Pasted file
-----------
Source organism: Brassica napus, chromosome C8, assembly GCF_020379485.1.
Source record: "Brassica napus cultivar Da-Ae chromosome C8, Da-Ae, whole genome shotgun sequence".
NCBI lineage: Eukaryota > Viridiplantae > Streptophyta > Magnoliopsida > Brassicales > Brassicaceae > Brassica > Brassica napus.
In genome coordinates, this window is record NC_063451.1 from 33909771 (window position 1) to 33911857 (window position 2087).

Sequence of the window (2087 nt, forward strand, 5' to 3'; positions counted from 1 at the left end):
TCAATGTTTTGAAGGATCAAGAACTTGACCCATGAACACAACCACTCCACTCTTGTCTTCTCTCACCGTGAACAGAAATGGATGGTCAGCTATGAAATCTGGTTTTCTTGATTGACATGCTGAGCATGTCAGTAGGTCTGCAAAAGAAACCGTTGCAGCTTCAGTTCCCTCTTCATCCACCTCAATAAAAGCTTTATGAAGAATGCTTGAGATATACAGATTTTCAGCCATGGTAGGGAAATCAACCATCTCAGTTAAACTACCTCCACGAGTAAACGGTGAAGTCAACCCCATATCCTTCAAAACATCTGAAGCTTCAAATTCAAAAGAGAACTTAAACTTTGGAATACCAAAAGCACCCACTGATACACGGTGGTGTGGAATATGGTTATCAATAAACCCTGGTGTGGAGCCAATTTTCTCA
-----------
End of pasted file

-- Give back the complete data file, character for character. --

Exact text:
Source organism: Brassica napus, chromosome C8, assembly GCF_020379485.1.
Source record: "Brassica napus cultivar Da-Ae chromosome C8, Da-Ae, whole genome shotgun sequence".
NCBI lineage: Eukaryota > Viridiplantae > Streptophyta > Magnoliopsida > Brassicales > Brassicaceae > Brassica > Brassica napus.
In genome coordinates, this window is record NC_063451.1 from 33909771 (window position 1) to 33911857 (window position 2087).

Sequence of the window (2087 nt, forward strand, 5' to 3'; positions counted from 1 at the left end):
TCAATGTTTTGAAGGATCAAGAACTTGACCCATGAACACAACCACTCCACTCTTGTCTTCTCTCACCGTGAACAGAAATGGATGGTCAGCTATGAAATCTGGTTTTCTTGATTGACATGCTGAGCATGTCAGTAGGTCTGCAAAAGAAACCGTTGCAGCTTCAGTTCCCTCTTCATCCACCTCAATAAAAGCTTTATGAAGAATGCTTGAGATATACAGATTTTCAGCCATGGTAGGGAAATCAACCATCTCAGTTAAACTACCTCCACGAGTAAACGGTGAAGTCAACCCCATATCCTTCAAAACATCTGAAGCTTCAAATTCAAAAGAGAACTTAAACTTTGGAATACCAAAAGCACCCACTGATACACGGTGGTGTGGAATATGGTTATCAATAAACCCTGGTGTGGAGCCAATTTTCTCA